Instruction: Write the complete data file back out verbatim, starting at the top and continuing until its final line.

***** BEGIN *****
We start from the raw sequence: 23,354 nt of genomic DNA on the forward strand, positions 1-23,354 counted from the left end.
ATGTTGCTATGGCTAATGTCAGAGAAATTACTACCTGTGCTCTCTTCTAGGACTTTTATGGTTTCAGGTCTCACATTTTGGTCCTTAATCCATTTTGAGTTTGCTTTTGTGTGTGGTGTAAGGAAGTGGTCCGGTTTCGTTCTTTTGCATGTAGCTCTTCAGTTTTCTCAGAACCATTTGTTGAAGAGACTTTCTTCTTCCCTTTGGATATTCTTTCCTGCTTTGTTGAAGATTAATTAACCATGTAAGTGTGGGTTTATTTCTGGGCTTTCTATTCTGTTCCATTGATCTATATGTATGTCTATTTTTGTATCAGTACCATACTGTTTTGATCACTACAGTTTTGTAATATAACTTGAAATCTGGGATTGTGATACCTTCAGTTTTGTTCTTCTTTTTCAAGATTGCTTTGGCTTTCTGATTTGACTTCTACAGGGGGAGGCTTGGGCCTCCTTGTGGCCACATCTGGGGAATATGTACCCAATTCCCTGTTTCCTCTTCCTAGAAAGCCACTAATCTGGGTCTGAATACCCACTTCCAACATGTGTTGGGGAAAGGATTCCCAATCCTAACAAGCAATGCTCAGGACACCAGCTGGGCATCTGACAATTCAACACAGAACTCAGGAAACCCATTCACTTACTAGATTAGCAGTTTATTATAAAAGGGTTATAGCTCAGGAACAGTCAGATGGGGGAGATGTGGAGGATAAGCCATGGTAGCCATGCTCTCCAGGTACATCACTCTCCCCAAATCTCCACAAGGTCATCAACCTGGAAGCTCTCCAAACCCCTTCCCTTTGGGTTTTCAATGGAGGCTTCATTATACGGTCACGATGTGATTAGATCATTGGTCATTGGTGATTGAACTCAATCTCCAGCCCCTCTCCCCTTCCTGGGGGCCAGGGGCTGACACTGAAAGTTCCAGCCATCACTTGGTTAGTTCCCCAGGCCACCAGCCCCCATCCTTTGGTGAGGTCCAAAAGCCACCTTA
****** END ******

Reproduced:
We start from the raw sequence: 23,354 nt of genomic DNA on the forward strand, positions 1-23,354 counted from the left end.
ATGTTGCTATGGCTAATGTCAGAGAAATTACTACCTGTGCTCTCTTCTAGGACTTTTATGGTTTCAGGTCTCACATTTTGGTCCTTAATCCATTTTGAGTTTGCTTTTGTGTGTGGTGTAAGGAAGTGGTCCGGTTTCGTTCTTTTGCATGTAGCTCTTCAGTTTTCTCAGAACCATTTGTTGAAGAGACTTTCTTCTTCCCTTTGGATATTCTTTCCTGCTTTGTTGAAGATTAATTAACCATGTAAGTGTGGGTTTATTTCTGGGCTTTCTATTCTGTTCCATTGATCTATATGTATGTCTATTTTTGTATCAGTACCATACTGTTTTGATCACTACAGTTTTGTAATATAACTTGAAATCTGGGATTGTGATACCTTCAGTTTTGTTCTTCTTTTTCAAGATTGCTTTGGCTTTCTGATTTGACTTCTACAGGGGGAGGCTTGGGCCTCCTTGTGGCCACATCTGGGGAATATGTACCCAATTCCCTGTTTCCTCTTCCTAGAAAGCCACTAATCTGGGTCTGAATACCCACTTCCAACATGTGTTGGGGAAAGGATTCCCAATCCTAACAAGCAATGCTCAGGACACCAGCTGGGCATCTGACAATTCAACACAGAACTCAGGAAACCCATTCACTTACTAGATTAGCAGTTTATTATAAAAGGGTTATAGCTCAGGAACAGTCAGATGGGGGAGATGTGGAGGATAAGCCATGGTAGCCATGCTCTCCAGGTACATCACTCTCCCCAAATCTCCACAAGGTCATCAACCTGGAAGCTCTCCAAACCCCTTCCCTTTGGGTTTTCAATGGAGGCTTCATTATACGGTCACGATGTGATTAGATCATTGGTCATTGGTGATTGAACTCAATCTCCAGCCCCTCTCCCCTTCCTGGGGGCCAGGGGCTGACACTGAAAGTTCCAGCCATCACTTGGTTAGTTCCCCAGGCCACCAGCCCCCATCCTTTGGTGAGGTCCAAAAGCCACCTTA